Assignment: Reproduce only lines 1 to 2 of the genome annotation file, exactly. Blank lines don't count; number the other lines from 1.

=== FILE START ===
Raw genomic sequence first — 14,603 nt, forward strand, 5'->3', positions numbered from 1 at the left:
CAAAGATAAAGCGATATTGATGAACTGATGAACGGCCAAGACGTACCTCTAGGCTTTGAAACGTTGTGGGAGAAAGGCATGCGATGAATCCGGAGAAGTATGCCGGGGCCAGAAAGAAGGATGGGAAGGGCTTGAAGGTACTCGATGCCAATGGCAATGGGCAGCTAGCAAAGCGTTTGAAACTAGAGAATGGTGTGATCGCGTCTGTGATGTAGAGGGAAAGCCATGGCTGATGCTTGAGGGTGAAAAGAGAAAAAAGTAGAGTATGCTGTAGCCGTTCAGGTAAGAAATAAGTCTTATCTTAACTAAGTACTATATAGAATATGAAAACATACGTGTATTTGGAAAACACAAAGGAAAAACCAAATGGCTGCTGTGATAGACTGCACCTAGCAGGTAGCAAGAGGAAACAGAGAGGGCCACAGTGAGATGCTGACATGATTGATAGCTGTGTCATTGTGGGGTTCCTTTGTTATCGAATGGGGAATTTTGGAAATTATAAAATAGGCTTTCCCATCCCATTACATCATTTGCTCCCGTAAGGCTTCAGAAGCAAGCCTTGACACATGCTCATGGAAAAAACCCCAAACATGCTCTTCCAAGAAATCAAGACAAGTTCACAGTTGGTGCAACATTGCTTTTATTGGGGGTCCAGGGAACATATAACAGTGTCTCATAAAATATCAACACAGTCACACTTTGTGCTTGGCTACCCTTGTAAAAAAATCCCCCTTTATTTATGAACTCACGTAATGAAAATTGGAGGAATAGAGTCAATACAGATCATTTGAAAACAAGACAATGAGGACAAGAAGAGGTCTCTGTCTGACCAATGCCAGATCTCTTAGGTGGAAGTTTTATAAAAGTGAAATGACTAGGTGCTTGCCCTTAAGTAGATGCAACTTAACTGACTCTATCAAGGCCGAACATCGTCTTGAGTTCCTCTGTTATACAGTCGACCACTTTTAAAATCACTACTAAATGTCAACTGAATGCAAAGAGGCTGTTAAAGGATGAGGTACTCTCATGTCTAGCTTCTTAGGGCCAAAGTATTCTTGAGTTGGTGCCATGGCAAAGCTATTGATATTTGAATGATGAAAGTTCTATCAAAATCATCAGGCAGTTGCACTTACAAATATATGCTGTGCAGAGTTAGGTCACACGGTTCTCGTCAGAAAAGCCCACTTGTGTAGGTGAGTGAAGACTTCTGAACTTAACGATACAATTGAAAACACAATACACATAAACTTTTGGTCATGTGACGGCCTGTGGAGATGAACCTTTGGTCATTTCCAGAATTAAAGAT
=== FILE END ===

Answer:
Raw genomic sequence first — 14,603 nt, forward strand, 5'->3', positions numbered from 1 at the left:
CAAAGATAAAGCGATATTGATGAACTGATGAACGGCCAAGACGTACCTCTAGGCTTTGAAACGTTGTGGGAGAAAGGCATGCGATGAATCCGGAGAAGTATGCCGGGGCCAGAAAGAAGGATGGGAAGGGCTTGAAGGTACTCGATGCCAATGGCAATGGGCAGCTAGCAAAGCGTTTGAAACTAGAGAATGGTGTGATCGCGTCTGTGATGTAGAGGGAAAGCCATGGCTGATGCTTGAGGGTGAAAAGAGAAAAAAGTAGAGTATGCTGTAGCCGTTCAGGTAAGAAATAAGTCTTATCTTAACTAAGTACTATATAGAATATGAAAACATACGTGTATTTGGAAAACACAAAGGAAAAACCAAATGGCTGCTGTGATAGACTGCACCTAGCAGGTAGCAAGAGGAAACAGAGAGGGCCACAGTGAGATGCTGACATGATTGATAGCTGTGTCATTGTGGGGTTCCTTTGTTATCGAATGGGGAATTTTGGAAATTATAAAATAGGCTTTCCCATCCCATTACATCATTTGCTCCCGTAAGGCTTCAGAAGCAAGCCTTGACACATGCTCATGGAAAAAACCCCAAACATGCTCTTCCAAGAAATCAAGACAAGTTCACAGTTGGTGCAACATTGCTTTTATTGGGGGTCCAGGGAACATATAACAGTGTCTCATAAAATATCAACACAGTCACACTTTGTGCTTGGCTACCCTTGTAAAAAAATCCCCCTTTATTTATGAACTCACGTAATGAAAATTGGAGGAATAGAGTCAATACAGATCATTTGAAAACAAGACAATGAGGACAAGAAGAGGTCTCTGTCTGACCAATGCCAGATCTCTTAGGTGGAAGTTTTATAAAAGTGAAATGACTAGGTGCTTGCCCTTAAGTAGATGCAACTTAACTGACTCTATCAAGGCCGAACATCGTCTTGAGTTCCTCTGTTATACAGTCGACCACTTTTAAAATCACTACTAAATGTCAACTGAATGCAAAGAGGCTGTTAAAGGATGAGGTACTCTCATGTCTAGCTTCTTAGGGCCAAAGTATTCTTGAGTTGGTGCCATGGCAAAGCTATTGATATTTGAATGATGAAAGTTCTATCAAAATCATCAGGCAGTTGCACTTACAAATATATGCTGTGCAGAGTTAGGTCACACGGTTCTCGTCAGAAAAGCCCACTTGTGTAGGTGAGTGAAGACTTCTGAACTTAACGATACAATTGAAAACACAATACACATAAACTTTTGGTCATGTGACGGCCTGTGGAGATGAACCTTTGGTCATTTCCAGAATTAAAGAT